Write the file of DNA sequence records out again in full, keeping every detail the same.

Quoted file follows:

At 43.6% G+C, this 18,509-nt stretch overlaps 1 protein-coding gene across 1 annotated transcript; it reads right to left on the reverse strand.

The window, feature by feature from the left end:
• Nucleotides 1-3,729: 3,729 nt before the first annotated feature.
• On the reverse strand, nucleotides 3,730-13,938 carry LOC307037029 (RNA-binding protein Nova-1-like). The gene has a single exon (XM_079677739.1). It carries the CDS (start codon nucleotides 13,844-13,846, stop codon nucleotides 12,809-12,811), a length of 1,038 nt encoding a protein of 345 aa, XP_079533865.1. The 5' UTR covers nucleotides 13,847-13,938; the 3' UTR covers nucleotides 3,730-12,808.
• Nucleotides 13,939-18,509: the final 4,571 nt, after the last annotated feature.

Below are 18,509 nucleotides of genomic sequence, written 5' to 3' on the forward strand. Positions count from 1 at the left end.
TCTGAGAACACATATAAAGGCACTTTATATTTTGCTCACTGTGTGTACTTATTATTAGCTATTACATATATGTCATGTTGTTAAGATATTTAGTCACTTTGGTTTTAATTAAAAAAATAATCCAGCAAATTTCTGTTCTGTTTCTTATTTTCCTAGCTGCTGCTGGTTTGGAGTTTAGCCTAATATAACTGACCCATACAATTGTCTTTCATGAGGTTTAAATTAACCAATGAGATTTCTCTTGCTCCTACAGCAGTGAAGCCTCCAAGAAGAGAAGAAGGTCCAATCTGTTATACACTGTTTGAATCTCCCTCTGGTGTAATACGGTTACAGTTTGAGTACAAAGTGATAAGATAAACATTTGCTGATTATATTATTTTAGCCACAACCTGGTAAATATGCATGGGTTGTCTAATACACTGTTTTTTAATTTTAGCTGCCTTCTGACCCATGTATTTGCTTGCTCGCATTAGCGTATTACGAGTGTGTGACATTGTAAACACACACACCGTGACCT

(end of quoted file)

At 43.6% G+C, this 18,509-nt stretch overlaps 1 protein-coding gene across 1 annotated transcript; it reads right to left on the reverse strand.

The window, feature by feature from the left end:
• Nucleotides 1-3,729: 3,729 nt before the first annotated feature.
• On the reverse strand, nucleotides 3,730-13,938 carry LOC307037029 (RNA-binding protein Nova-1-like). The gene has a single exon (XM_079677739.1). It carries the CDS (start codon nucleotides 13,844-13,846, stop codon nucleotides 12,809-12,811), a length of 1,038 nt encoding a protein of 345 aa, XP_079533865.1. The 5' UTR covers nucleotides 13,847-13,938; the 3' UTR covers nucleotides 3,730-12,808.
• Nucleotides 13,939-18,509: the final 4,571 nt, after the last annotated feature.

Below are 18,509 nucleotides of genomic sequence, written 5' to 3' on the forward strand. Positions count from 1 at the left end.
TCTGAGAACACATATAAAGGCACTTTATATTTTGCTCACTGTGTGTACTTATTATTAGCTATTACATATATGTCATGTTGTTAAGATATTTAGTCACTTTGGTTTTAATTAAAAAAATAATCCAGCAAATTTCTGTTCTGTTTCTTATTTTCCTAGCTGCTGCTGGTTTGGAGTTTAGCCTAATATAACTGACCCATACAATTGTCTTTCATGAGGTTTAAATTAACCAATGAGATTTCTCTTGCTCCTACAGCAGTGAAGCCTCCAAGAAGAGAAGAAGGTCCAATCTGTTATACACTGTTTGAATCTCCCTCTGGTGTAATACGGTTACAGTTTGAGTACAAAGTGATAAGATAAACATTTGCTGATTATATTATTTTAGCCACAACCTGGTAAATATGCATGGGTTGTCTAATACACTGTTTTTTAATTTTAGCTGCCTTCTGACCCATGTATTTGCTTGCTCGCATTAGCGTATTACGAGTGTGTGACATTGTAAACACACACACCGTGACCT